• The damning meeting in the park between Doug Grant and Hilary DeWitt did occur — though not on the same evening as Faylene's death, as key prosecution witness Kari Handley is expected to testify secondhand.

Ray's account to the grand jury about what happened at the park was slanted.

Doug Grant told the detective in 2002 that he had met with Hilary primarily to give her the you-guys-get-married-immediately-after-I-die letter Faylene had written the pair one day before she plummeted off the Utah cliff.

Hilary, in her own interview with Ray, corroborated that Doug had handed her the peculiar letter at the park.

But neither Doug nor Hilary ever admitted to Ray that he had put his hands suggestively on her hips that night or, earlier, that he earlier had told Hilary to "wait for me" after remarrying Faylene.

Ray's sole source for both alleged inflammatory comments was Hilary's second cousin and former friend Handley.

Would Handley lie?

One thing is clear: She didn't like Doug Grant. She told Mel McDonald in a May 2007 interview that Doug always had given her the creeps, and she'd never understood the attraction that her cousin felt for the guy, who was 15 years older, short, and balding.

"So you got a gut feeling he's creepy, you got a gut feeling he's a killer, and there's nothing that you can put your hand on to tell you why you have those feelings?" McDonald asked Handley.

She responded that he was correct.

During Ray's July 2002 interview with Hilary at the Gilbert Police Department, he told the young woman, "I know about a conversation in August where Doug called you and . . . says, 'Hey, wait for me. I'll come through for you. Don't get serious [about another man].' I have a concern the night that Faylene dies, he meets you in a park and he gives you cash."

"Okay," Hilary replied.

"And one of the first things out of his mouth," the detective continued, "is he grabs your hips and says, 'Oh, I miss these.' That is not a normal response from somebody who just lost their wife. Correct me if I'm wrong with any of this information, but I'm pretty sure that it's a pretty good account of what happened."

"I guess you're right," Hilary said, her voice trembling. "I mean . . ."

Ray interrupted with, "Doesn't he call you in the middle of August and say, 'Wait for me. Don't get in a serious relationship'?"

"No," she said, "it was never like that. It was, 'I just want you to be strong.'"

One can bet that Hilary's beleaguered statement, "I guess you're right," will be paraded front and center at trial as proof that she was agreeing with Sy Ray.

She says she was doing nothing of the sort because the meeting in the park didn't happen that way.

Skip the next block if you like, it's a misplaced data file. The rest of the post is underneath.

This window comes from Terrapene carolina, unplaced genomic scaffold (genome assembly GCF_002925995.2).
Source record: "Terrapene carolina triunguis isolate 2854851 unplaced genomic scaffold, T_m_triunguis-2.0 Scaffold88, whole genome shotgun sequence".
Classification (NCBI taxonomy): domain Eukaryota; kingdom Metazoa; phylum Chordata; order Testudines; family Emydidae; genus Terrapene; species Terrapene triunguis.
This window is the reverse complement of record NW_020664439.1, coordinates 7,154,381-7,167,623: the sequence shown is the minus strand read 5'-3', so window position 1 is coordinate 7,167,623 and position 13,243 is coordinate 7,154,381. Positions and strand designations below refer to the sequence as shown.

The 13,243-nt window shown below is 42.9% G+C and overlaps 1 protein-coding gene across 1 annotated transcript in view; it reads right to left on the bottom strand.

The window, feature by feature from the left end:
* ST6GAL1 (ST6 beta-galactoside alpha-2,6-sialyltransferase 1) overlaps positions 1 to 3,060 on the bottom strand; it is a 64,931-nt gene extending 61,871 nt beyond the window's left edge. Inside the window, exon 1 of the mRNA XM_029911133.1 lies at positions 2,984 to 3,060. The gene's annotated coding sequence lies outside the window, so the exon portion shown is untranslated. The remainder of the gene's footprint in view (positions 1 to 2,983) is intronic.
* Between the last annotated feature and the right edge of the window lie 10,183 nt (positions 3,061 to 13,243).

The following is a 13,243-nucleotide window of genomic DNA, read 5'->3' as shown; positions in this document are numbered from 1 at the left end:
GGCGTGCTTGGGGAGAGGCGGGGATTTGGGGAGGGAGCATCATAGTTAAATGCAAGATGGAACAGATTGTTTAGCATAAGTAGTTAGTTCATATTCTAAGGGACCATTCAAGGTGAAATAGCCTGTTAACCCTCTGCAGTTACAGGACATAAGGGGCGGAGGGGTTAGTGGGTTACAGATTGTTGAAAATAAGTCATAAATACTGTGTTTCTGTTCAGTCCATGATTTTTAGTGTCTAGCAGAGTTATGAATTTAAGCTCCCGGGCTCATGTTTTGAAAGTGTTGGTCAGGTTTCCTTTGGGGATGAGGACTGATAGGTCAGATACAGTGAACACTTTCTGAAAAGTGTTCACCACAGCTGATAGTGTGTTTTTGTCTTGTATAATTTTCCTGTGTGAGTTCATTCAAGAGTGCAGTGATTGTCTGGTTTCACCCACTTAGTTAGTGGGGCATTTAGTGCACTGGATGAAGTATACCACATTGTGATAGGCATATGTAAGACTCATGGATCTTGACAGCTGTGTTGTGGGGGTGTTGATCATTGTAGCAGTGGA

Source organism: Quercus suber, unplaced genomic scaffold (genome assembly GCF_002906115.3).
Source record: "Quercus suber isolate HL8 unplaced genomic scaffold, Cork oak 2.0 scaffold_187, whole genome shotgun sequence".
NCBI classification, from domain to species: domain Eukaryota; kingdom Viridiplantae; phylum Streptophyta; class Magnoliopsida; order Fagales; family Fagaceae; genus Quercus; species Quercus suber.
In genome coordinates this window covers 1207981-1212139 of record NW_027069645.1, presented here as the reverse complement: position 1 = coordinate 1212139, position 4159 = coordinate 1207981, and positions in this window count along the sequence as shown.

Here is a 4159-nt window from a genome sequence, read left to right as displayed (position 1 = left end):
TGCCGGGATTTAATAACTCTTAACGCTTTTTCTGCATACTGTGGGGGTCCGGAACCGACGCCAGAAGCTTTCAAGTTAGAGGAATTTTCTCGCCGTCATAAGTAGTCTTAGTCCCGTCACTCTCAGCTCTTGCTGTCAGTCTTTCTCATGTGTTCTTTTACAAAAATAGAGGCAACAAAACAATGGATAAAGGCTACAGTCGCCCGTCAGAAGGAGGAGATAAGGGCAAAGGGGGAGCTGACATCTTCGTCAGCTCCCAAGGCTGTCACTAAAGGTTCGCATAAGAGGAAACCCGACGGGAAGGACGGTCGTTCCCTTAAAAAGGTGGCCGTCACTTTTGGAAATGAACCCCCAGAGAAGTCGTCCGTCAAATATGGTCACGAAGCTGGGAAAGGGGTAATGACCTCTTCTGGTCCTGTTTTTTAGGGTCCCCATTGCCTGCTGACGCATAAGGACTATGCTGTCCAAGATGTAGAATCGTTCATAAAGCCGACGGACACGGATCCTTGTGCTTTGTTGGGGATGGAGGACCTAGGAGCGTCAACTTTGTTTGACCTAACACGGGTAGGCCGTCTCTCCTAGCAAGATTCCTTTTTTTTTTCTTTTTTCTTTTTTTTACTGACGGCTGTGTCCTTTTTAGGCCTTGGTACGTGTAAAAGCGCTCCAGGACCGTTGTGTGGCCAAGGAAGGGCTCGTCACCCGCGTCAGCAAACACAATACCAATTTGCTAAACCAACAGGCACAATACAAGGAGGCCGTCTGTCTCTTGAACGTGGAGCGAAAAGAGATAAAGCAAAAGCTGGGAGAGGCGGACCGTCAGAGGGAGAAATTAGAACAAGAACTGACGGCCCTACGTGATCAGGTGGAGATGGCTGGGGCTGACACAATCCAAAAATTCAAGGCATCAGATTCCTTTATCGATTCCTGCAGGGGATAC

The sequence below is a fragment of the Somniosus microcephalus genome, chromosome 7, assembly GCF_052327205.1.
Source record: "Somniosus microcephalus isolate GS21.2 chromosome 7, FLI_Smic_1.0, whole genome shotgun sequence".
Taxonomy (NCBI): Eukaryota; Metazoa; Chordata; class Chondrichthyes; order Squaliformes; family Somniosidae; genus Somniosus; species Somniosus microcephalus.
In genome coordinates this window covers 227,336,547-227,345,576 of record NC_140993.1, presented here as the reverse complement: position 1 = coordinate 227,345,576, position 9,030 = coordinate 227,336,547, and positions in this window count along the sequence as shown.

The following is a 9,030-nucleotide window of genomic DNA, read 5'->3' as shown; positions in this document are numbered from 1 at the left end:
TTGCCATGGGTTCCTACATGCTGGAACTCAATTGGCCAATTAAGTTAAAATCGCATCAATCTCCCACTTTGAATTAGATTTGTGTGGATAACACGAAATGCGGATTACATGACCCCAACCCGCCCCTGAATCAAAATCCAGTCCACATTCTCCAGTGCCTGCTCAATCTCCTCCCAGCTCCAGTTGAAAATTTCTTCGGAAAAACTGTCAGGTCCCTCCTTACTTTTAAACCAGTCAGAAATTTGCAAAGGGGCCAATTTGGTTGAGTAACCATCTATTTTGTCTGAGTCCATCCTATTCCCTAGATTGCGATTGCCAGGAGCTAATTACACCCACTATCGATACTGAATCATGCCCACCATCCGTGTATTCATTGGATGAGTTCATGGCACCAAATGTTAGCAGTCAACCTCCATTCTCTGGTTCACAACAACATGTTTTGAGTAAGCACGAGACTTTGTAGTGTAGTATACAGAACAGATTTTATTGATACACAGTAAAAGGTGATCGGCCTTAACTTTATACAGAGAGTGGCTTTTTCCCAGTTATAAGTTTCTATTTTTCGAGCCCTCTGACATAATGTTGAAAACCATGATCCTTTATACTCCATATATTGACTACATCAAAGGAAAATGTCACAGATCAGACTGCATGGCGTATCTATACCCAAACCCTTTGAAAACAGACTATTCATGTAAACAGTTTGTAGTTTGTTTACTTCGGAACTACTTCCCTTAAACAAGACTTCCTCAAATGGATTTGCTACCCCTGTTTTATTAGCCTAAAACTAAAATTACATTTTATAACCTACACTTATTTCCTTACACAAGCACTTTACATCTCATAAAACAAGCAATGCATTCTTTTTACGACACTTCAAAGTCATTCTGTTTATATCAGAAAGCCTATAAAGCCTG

Sy Ray told the grand jury that the final phone call Doug made on the night before Faylene died was to Hilary.

He also said Doug called his ex-girlfriend several times as his wife struggled to survive at the Mesa hospital.

That added fuel to the detective's theory that Doug had been hungering to return to the younger woman whom he had dumped a few months earlier to remarry Faylene.

But court papers filed by Doug's defense lawyer suggest that he will be able to show at trial that it is unlikely that Doug and Hilary spoke on the night the Grants returned from Utah, or when Doug was at the hospital.

The detective also made it sound to the grand jury as though Faylene's 11-year-old daughter Jenna was sure she'd seen Doug in the kitchen and had spoken to him minutes before he had sent her and her little half-brothers across the street.

Ray first spoke to Jenna in March 2002, more than five months after Faylene died, and the girl then told the detective she didn't recall many specifics about that terrible morning back in September.

Importantly, a videotape of the interview doesn't show Jenna saying anything about being sure of her recollections.

Ray's later explanation to defense lawyer McDonald about that troubling discrepancy was laughable — "I'm saying somebody turned off the tape because I'm in the room with her still when the tape goes off."

Actually, the videotape shows Jenna sitting silently at the end of the interview, trying to regain her composure.

Also, it would have been two tapes, because the audio and videotape machines at the Gilbert Police Department in 2002 (when Jenna was interviewed) had to be turned on and off independently.

Ray hinted at an evil motivation when he told the grand jury that Doug Grant hadn't permitted anyone to be alone with Faylene after the fall off the cliff in Utah until she died.

What else could the detective have meant other than to plant suspicion in panel members' minds that Doug had pushed her off the cliff?

But Faylene's doctor at the hospital in American Fork and many others had spent time alone with her and noted nothing unusual about her behavior.

And there was Faylene's own account of the potentially fatal fall, to her own family and friends. She never told anyone that Doug had done anything to hurt her on the mountain.

To the contrary, Faylene was effusive about her husband's rescue efforts after the fall.

Also, if Faylene's journals were as forthright as she was in her everyday life, she wanted more than life itself to be the first in her "eternal family" to go to the Celestial Kingdom.

If Doug murdered her, he would not, under LDS doctrine, have been permitted to join Faylene in Heaven.